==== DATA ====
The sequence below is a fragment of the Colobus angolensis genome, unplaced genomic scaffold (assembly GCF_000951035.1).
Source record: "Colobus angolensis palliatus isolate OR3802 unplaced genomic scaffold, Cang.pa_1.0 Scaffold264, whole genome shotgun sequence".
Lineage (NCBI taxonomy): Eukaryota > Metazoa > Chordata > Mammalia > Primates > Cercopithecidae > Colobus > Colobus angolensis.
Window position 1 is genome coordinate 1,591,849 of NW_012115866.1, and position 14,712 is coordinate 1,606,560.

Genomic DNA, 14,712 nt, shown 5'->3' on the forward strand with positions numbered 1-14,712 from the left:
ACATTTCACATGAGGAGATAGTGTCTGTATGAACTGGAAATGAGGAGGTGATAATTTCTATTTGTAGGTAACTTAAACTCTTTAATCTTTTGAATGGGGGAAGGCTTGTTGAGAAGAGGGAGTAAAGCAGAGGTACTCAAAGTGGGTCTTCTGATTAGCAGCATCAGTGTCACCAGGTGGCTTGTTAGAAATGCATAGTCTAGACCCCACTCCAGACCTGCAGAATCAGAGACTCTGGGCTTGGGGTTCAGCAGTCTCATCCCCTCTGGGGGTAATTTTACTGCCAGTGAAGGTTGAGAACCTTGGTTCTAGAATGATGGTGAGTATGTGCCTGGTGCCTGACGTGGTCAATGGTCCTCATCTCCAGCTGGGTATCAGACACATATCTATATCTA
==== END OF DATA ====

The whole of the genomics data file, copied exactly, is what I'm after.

The sequence below is a fragment of the Colobus angolensis genome, unplaced genomic scaffold (assembly GCF_000951035.1).
Source record: "Colobus angolensis palliatus isolate OR3802 unplaced genomic scaffold, Cang.pa_1.0 Scaffold264, whole genome shotgun sequence".
Lineage (NCBI taxonomy): Eukaryota > Metazoa > Chordata > Mammalia > Primates > Cercopithecidae > Colobus > Colobus angolensis.
Window position 1 is genome coordinate 1,591,849 of NW_012115866.1, and position 14,712 is coordinate 1,606,560.

Genomic DNA, 14,712 nt, shown 5'->3' on the forward strand with positions numbered 1-14,712 from the left:
ACATTTCACATGAGGAGATAGTGTCTGTATGAACTGGAAATGAGGAGGTGATAATTTCTATTTGTAGGTAACTTAAACTCTTTAATCTTTTGAATGGGGGAAGGCTTGTTGAGAAGAGGGAGTAAAGCAGAGGTACTCAAAGTGGGTCTTCTGATTAGCAGCATCAGTGTCACCAGGTGGCTTGTTAGAAATGCATAGTCTAGACCCCACTCCAGACCTGCAGAATCAGAGACTCTGGGCTTGGGGTTCAGCAGTCTCATCCCCTCTGGGGGTAATTTTACTGCCAGTGAAGGTTGAGAACCTTGGTTCTAGAATGATGGTGAGTATGTGCCTGGTGCCTGACGTGGTCAATGGTCCTCATCTCCAGCTGGGTATCAGACACATATCTATATCTA